Harlow, UK C-MAC MicroTechnology has launched a range of low-jitter high-frequency TCVCXOs (temperature compensated, voltage controlled crystal oscillators) for use in TDM (time division multiplexing) switching systems for optical fibre backbone infrastructure. By using a high-frequency fundamental crystal together with C-MAC's Pluto temperature compensation technology, the new CFPT-9400 range is designed to eliminate reception 'slips' that compromise the effective bandwidth of SDH/SONET and Gigabit Ethernet fibre networks. The CFPT-9400 achieves excellent jitter performance of less than 3 ps rms 10 Hz to 80 MHz by avoiding the use of a phase locked loop in favour of a low-phase-noise HFF (high-frequency fundamental) crystal and harmonic multiplication. The HFF crystal is coupled through a SAW (surface acoustic wave) filter, suppressing any sub-harmonics of the operating frequency to typically less than "55 dBc. The CFPT-9400 is available in five output frequencies: 622.08000 MHz, 666.51436 MHz and 669.32658 MHz for SDH/SONET switches with or without FEC (forward error correction); and 644.53125 MHz and 693.48299 MHz for Gigabit Ethernet and emerging 10 Gbit Ethernet applications, with or without FEC. Frequency adjustment of up to ±60 ppm is available through external voltage control. Supply voltage is 3.3 V with a low current consumption of 65 mA typical, and output is 3.3 V PECL (LVPECL) compatible. The CFPT-9400 is packaged as an industry standard 14 x 9 mm SMD. It is designed for lead free soldering and compliant with all requirements of the RoHS regulations. C-MAC MicroTechnology , Harlow, UK. www.cmac.com.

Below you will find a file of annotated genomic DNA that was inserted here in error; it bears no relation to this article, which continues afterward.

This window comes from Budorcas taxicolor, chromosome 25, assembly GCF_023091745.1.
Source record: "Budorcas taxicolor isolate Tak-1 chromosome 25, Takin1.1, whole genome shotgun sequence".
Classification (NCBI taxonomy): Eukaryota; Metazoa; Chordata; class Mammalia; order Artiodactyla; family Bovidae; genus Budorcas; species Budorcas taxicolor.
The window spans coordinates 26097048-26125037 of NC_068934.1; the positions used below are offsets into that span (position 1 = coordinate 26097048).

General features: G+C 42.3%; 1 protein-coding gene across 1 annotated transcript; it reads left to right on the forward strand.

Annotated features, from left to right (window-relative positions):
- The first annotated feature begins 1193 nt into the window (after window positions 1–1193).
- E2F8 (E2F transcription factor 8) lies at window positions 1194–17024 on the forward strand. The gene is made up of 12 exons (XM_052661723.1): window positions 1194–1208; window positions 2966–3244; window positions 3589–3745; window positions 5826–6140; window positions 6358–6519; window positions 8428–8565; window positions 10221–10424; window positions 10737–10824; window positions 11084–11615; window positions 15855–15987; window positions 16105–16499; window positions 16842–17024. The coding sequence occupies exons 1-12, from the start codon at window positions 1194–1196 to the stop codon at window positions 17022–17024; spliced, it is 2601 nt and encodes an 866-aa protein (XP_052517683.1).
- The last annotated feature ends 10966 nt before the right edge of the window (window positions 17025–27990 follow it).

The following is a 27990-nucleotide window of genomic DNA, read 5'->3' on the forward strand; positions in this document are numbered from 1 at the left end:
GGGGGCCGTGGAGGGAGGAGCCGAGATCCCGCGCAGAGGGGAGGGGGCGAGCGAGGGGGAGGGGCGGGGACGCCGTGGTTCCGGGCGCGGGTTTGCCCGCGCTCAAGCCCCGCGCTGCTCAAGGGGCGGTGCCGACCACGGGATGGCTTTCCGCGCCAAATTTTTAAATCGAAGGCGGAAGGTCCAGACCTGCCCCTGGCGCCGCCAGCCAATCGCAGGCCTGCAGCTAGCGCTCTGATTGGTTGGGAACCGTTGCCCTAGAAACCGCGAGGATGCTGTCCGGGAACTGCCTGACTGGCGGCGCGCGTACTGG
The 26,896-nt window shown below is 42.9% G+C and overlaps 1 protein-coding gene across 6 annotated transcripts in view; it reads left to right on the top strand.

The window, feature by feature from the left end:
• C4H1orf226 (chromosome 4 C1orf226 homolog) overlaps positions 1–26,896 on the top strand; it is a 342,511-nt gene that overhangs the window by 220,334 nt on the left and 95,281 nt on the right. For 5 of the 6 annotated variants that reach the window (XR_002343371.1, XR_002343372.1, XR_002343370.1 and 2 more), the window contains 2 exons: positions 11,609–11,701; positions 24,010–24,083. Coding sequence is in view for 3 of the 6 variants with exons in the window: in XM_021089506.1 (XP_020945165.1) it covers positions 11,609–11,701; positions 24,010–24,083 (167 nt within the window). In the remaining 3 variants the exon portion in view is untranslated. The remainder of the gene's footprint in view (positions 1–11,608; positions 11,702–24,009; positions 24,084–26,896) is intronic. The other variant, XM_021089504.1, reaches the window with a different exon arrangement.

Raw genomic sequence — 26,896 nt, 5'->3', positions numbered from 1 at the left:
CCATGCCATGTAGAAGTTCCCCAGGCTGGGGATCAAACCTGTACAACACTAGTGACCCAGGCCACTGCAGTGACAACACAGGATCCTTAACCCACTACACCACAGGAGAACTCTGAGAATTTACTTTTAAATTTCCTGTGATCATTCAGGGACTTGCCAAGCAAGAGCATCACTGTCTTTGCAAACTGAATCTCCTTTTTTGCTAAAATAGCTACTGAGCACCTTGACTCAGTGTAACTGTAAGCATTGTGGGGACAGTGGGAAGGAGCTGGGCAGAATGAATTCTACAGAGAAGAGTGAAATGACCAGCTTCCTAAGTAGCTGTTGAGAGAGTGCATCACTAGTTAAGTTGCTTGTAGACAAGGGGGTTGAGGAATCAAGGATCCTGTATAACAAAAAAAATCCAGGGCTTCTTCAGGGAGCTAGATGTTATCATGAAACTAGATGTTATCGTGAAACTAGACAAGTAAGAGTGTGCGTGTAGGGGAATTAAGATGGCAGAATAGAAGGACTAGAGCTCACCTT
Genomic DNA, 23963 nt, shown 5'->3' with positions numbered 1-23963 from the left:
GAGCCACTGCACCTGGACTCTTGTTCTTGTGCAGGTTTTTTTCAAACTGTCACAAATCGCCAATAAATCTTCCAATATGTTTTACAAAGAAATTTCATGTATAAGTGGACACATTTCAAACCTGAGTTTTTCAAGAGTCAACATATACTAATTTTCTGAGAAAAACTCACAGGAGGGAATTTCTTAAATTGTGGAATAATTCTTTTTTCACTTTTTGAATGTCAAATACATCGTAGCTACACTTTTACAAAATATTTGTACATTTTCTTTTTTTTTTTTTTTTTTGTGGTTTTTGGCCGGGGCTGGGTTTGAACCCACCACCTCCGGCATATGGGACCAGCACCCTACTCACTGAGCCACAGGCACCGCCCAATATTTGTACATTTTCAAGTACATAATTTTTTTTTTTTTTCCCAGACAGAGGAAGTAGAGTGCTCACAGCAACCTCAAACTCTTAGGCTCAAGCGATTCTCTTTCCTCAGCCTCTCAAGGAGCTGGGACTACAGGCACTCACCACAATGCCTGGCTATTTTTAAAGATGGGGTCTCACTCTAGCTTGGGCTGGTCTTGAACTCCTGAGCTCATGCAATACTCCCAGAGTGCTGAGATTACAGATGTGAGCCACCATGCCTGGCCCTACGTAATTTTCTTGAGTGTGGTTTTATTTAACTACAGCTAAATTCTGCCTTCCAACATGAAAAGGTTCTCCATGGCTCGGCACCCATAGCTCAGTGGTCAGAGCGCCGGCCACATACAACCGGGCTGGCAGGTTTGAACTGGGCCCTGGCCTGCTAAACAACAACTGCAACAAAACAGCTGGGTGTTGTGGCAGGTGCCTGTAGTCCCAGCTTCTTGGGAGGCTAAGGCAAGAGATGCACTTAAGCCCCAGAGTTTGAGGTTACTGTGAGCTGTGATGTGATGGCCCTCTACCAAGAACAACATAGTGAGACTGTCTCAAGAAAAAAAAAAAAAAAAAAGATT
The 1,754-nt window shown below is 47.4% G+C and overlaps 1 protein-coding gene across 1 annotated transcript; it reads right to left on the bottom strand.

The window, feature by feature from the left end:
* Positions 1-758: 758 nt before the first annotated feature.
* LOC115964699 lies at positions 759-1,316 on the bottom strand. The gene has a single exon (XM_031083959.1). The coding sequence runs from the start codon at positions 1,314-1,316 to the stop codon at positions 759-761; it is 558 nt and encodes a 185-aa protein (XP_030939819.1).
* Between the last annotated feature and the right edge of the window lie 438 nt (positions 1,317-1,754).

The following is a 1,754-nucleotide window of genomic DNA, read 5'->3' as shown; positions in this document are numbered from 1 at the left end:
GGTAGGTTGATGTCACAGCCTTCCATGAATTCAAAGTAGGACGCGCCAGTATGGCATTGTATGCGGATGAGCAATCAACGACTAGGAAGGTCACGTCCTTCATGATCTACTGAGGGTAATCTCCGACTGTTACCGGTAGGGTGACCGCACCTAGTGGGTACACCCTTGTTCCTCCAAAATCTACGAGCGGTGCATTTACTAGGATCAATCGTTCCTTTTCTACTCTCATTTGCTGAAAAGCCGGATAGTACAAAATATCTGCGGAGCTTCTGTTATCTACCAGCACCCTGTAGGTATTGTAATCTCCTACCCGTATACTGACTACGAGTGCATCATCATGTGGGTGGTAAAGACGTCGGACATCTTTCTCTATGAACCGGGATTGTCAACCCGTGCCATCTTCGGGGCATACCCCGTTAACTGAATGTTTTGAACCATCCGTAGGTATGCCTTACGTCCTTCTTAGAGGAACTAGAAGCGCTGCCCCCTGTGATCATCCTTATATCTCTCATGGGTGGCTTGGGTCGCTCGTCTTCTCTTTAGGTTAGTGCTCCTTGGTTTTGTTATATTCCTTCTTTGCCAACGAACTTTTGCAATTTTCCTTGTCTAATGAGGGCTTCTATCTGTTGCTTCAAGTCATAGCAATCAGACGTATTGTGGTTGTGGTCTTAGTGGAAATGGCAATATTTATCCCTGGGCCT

David Patterson, known for his pioneering research that led to RAID, clusters and more, is part of a team at UC Berkeley that recently made its RISC-V processor architecture an open source hardware offering. We talk with Patterson and one of his colleagues behind the effort about the opportunities they see, what new kinds of designs they hope to enable and what it means for today’s commercial processor giants such as Intel, ARM and Imagination Technologies.